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Thy rod & thy staff
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A walking stick can be a very handy tool if you spend much time at all in the outdoors. It can help you keep your balance as you wade across a swift stretch of stream. It can be used to bash a rattler that is endangering your kids or dog. I even read of a case in the Pacific Northwest where a lady was walking with her small grandson when he was attacked by a mountain lion. The Grandmother beat on the lion until it dropped the boy and she was able to get him to the hospital in time to save him.  

As a fanatical angler it always gave me comfort to know that Jesus was familiar with fishermen. In Matthew 4:19 he said “Follow me and I will make you fishers of men”.  While I’m certainly no biblical scholar, I think it was about a thousand years before Christ, when the Psalmist wrote: “thy rod and thy staff they comfort me”.  Yes indeed, a simple tool that has been used for thousands of years still has uses today.

I went to my Grandson Joshua’s birthday party last weekend. For awhile I was at an impasse as to what to get a six year old boy for his birthday. Then it came to me: his very own handmade oak walking stick would be a perfect gift. Earlier this year I removed a volunteer valley oak that had taken root in my garden. I love oak trees, but to have one growing right next to your house foundation is not the right location. The oak sapling had had grown to about ten feet in length and was about an inch and three quarters in diameter.  Thinking it would be a shame to waste a perfectly good piece of oak, I set the sapling aside to cure.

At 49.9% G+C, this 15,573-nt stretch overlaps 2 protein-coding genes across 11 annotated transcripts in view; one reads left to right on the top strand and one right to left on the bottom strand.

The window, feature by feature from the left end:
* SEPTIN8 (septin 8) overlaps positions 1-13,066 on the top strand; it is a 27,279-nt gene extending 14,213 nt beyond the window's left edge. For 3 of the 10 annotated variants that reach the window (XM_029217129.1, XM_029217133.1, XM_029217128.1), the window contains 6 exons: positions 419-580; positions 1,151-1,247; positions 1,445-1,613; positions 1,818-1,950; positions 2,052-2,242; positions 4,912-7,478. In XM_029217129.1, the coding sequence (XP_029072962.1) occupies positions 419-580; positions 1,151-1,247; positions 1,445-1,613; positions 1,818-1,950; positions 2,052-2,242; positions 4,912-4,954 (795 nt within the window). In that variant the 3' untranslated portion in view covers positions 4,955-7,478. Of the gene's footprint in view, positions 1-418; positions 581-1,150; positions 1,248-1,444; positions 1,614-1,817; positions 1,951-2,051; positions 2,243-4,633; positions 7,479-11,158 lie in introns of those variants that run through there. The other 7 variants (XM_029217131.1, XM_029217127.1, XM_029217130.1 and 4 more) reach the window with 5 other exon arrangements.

I mentioned to my son Donald that the oak sapling would make a great walking stick for Joshua’s birthday. The two of us measured, whittled and sanded the oak until it was ready for us to carve Josh’s initials in it. Then we carved and sanded some more and finally put on several coats of varnish. I’ll bet Josh is the only kid in his class to have his own custom made walking stick.

You can buy a nice walking stick at various hardware, farm supply, or outdoor recreation stores from $20 and up. If you are at all handy with simple tools you can make your own staff that will serve you for years.  I frequently take walks in the riparian woods near my home. It is not only good exercise but good for my soul as well. The other day on one of my walks I spotted numerous candidates for possible walking sticks. Generally the harder woods make excellent staffs, so keep your eyes open for suckers growing from an old black walnut stump. Of course oak saplings are great too. I once made a dandy walking stick from a sucker that had sprouted off my redbud tree. 

In today’s hectic, modern world, sometimes its good therapy to slow down a little and use your hands and some old fashioned ingenuity to make a tool that is a bridge between the past and the future.  What the heck, get out there in the woods and make your own walking stick. I think you’ll be glad you did.


Until next week, 

Tight Lines